The court stated obiter that if a prosecutor chooses

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The Court stated, obiter, that if a prosecutor chooses not to cross-examine an accused who testifies, “this can raise a presumption in the mind of the court that the version of the affair given by the accused is not raised as a matter in is- sue with the Republic.” 445. R . v. Rutema Nzungu, Crim. Sass. 87-M-67, 1/11/67, Mustafa J Accused was charged with murder. The deceased was stabbed about midnight in an unlit room. Another person who was sleeping in the room and deceased’s mother, who lived nearby, both testified that they were awakened by the cry of the deceased that “It is Rutema Nzungu who has killed me.” Both witnesses also testified that they recognized accused as he was running away. Accused pre- sented witnesses who supported his alibi, that he was in a drunken sleep in his own house on the night of the killing. Held: (1) It is a rule of practice that there must be corroboration of a dying declaration. [Citing Okethi Okale & others v. R., (1965) E.A. 555, 558.] In the present case it seems unlikely that either the deceased or the other witnesses had adequate opportunity to recognize accused and there is no adequate corro-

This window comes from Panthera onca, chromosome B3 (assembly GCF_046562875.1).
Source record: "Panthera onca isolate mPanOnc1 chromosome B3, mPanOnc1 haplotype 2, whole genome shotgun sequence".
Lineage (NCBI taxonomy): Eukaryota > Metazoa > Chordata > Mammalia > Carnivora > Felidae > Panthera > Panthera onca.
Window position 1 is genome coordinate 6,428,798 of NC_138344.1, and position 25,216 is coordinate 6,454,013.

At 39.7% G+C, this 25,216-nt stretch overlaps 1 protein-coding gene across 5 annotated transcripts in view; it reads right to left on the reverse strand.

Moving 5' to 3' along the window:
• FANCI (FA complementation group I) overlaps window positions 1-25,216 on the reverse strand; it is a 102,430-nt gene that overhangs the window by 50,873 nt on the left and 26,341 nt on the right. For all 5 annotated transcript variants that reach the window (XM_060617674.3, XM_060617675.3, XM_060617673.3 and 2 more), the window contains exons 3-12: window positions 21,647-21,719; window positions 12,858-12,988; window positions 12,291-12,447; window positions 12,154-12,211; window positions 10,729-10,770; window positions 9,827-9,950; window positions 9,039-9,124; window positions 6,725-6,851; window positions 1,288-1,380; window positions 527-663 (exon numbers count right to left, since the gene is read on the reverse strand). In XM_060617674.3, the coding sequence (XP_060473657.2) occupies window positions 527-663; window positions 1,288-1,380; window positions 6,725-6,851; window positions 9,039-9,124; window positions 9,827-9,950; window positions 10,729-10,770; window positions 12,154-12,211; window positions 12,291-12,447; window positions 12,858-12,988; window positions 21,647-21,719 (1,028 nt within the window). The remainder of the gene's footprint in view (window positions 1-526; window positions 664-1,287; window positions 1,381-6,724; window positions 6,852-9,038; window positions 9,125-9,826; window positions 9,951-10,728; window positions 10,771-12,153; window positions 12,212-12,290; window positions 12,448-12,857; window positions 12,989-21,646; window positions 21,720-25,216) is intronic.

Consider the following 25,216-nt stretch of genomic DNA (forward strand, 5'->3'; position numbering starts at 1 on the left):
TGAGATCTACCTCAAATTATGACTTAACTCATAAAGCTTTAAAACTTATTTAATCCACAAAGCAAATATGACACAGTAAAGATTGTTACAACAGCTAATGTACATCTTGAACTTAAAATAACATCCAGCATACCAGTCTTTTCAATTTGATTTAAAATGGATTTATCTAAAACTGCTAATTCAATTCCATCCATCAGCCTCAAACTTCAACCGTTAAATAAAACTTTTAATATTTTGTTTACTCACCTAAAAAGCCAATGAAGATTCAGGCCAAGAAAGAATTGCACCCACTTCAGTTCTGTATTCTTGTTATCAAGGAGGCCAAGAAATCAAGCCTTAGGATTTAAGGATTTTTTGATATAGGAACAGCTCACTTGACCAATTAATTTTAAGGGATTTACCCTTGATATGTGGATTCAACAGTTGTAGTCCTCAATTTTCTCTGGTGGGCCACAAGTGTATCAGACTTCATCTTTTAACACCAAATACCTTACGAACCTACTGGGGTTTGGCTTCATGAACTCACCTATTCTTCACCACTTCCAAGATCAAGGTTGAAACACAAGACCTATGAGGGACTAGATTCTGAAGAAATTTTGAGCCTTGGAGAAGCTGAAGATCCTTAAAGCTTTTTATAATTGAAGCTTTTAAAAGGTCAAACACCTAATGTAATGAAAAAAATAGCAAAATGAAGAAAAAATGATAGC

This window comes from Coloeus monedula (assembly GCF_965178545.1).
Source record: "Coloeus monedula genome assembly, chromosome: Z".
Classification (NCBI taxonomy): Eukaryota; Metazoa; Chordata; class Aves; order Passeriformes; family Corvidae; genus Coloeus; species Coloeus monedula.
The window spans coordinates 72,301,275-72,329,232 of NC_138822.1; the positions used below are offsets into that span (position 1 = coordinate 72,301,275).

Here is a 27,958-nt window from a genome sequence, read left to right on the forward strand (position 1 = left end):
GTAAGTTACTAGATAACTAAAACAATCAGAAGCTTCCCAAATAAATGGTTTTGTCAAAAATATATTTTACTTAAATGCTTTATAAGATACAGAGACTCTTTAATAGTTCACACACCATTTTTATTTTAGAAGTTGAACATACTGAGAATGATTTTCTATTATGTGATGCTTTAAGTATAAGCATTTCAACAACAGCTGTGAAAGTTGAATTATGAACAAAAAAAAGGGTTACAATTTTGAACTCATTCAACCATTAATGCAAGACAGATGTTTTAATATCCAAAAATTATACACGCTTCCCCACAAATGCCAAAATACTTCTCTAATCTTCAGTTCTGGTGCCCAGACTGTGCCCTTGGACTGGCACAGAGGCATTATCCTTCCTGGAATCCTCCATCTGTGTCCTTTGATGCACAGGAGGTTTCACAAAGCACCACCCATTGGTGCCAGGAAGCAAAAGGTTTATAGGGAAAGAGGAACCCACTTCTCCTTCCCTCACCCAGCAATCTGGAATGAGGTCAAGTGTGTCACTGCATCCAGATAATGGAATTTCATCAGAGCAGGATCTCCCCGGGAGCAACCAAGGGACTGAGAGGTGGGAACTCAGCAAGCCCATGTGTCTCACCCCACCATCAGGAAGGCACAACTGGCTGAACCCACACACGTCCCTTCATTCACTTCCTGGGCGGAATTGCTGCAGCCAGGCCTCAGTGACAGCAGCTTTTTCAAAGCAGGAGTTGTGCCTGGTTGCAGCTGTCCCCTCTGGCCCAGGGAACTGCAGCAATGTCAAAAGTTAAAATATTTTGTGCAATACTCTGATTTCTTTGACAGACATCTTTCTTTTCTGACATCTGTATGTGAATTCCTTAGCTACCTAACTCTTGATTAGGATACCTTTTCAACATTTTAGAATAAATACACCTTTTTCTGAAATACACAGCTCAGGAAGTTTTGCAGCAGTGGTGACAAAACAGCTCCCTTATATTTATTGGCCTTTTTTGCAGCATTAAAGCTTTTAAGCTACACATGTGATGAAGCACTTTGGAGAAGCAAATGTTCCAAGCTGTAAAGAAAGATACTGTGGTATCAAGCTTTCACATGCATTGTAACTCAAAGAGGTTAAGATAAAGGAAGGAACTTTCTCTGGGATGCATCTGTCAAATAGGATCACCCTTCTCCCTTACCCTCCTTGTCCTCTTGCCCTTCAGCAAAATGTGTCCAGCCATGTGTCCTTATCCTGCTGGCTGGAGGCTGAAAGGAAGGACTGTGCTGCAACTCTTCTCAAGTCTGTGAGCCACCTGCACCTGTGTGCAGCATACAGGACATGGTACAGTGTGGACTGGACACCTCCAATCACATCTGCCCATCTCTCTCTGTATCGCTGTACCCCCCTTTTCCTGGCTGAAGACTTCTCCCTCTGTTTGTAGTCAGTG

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boration. (3) There is no onus on the accused to prove an alibi. All he need do is raise a reasonable doubt. [Citing Leonard Aniseth v. R., (1963) E.A. 206]. Here accused has raised more than a reasonable doubt. Accused acquitted. 1967) H.C.D. - 134 – 446. Nassoro s/o Mohamedi v. R., Crim. App. 745-D-67, 8/11/67, Georges C. J. Accused were convicted of burglary and stealing upon evidence that four days after the offence was committed a Kitenge shirt was found in the possession of one accused and a coat, pair of trousers and other articles were found in the possession of the other accused. These articles were identified in the charge on- ly as “different clothes.” Held: (1) In such cases as this the charge should itemize in some detail the property alleged to have been stolen, particularly where the accused raise the defence that it is their own property. (2) The proper procedure for identifica- tion of property in court is that the claimant should describe the item before it is shown to him, so that it can be clear to the court when the item is eventually ten- dered whether or not he was able to identify it. Convictions set aside. 447. R. v. Esta d/o Ikumboka , Crim. Sass. 170-D-67, 25/10/67, Georges C. J. Accused was charged with infanticide [P.C. s. 199] The child’s body had been buried for 10 days when first examined by a doctor, and decomposition had be- gun. A green cloth was tightly tied about its neck, and its lung were expanded; the doctor’s initial opinion was that it had been strangled. However, analysis of specimens of both lungs by a pathologist in Dar es Salaam found that the gas- spaces in the lungs were due to purification; the doctor then revised his opinion.
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